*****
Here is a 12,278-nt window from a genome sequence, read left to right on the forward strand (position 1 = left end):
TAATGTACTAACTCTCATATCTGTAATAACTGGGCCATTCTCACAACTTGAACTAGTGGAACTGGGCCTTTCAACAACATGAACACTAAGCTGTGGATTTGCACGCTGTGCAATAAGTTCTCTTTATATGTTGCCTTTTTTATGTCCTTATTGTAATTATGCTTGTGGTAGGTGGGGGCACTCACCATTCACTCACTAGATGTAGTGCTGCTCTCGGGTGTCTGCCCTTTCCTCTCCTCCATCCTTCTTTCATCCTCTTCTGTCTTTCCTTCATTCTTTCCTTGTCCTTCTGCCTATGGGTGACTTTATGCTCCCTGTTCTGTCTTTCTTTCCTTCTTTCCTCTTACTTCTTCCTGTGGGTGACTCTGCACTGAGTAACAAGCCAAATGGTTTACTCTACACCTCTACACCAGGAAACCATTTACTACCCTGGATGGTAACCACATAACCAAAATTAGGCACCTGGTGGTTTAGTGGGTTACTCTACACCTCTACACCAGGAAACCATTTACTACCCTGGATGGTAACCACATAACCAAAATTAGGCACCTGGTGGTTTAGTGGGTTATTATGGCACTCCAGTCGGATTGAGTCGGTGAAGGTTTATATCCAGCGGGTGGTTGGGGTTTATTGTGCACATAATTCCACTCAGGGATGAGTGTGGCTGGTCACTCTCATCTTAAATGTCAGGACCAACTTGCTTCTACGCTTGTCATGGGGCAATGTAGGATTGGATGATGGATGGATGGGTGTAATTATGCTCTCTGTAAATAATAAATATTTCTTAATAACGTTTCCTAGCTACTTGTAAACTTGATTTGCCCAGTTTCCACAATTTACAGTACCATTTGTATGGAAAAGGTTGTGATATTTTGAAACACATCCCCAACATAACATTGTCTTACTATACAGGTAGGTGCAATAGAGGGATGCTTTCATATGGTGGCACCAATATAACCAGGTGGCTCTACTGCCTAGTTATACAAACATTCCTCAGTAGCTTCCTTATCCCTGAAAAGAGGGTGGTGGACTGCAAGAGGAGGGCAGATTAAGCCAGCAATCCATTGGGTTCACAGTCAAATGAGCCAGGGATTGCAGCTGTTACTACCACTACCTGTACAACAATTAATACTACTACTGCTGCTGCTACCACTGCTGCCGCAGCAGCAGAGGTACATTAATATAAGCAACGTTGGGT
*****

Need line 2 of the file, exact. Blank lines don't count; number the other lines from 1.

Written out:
TAATGTACTAACTCTCATATCTGTAATAACTGGGCCATTCTCACAACTTGAACTAGTGGAACTGGGCCTTTCAACAACATGAACACTAAGCTGTGGATTTGCACGCTGTGCAATAAGTTCTCTTTATATGTTGCCTTTTTTATGTCCTTATTGTAATTATGCTTGTGGTAGGTGGGGGCACTCACCATTCACTCACTAGATGTAGTGCTGCTCTCGGGTGTCTGCCCTTTCCTCTCCTCCATCCTTCTTTCATCCTCTTCTGTCTTTCCTTCATTCTTTCCTTGTCCTTCTGCCTATGGGTGACTTTATGCTCCCTGTTCTGTCTTTCTTTCCTTCTTTCCTCTTACTTCTTCCTGTGGGTGACTCTGCACTGAGTAACAAGCCAAATGGTTTACTCTACACCTCTACACCAGGAAACCATTTACTACCCTGGATGGTAACCACATAACCAAAATTAGGCACCTGGTGGTTTAGTGGGTTACTCTACACCTCTACACCAGGAAACCATTTACTACCCTGGATGGTAACCACATAACCAAAATTAGGCACCTGGTGGTTTAGTGGGTTATTATGGCACTCCAGTCGGATTGAGTCGGTGAAGGTTTATATCCAGCGGGTGGTTGGGGTTTATTGTGCACATAATTCCACTCAGGGATGAGTGTGGCTGGTCACTCTCATCTTAAATGTCAGGACCAACTTGCTTCTACGCTTGTCATGGGGCAATGTAGGATTGGATGATGGATGGATGGGTGTAATTATGCTCTCTGTAAATAATAAATATTTCTTAATAACGTTTCCTAGCTACTTGTAAACTTGATTTGCCCAGTTTCCACAATTTACAGTACCATTTGTATGGAAAAGGTTGTGATATTTTGAAACACATCCCCAACATAACATTGTCTTACTATACAGGTAGGTGCAATAGAGGGATGCTTTCATATGGTGGCACCAATATAACCAGGTGGCTCTACTGCCTAGTTATACAAACATTCCTCAGTAGCTTCCTTATCCCTGAAAAGAGGGTGGTGGACTGCAAGAGGAGGGCAGATTAAGCCAGCAATCCATTGGGTTCACAGTCAAATGAGCCAGGGATTGCAGCTGTTACTACCACTACCTGTACAACAATTAATACTACTACTGCTGCTGCTACCACTGCTGCCGCAGCAGCAGAGGTACATTAATATAAGCAACGTTGGGT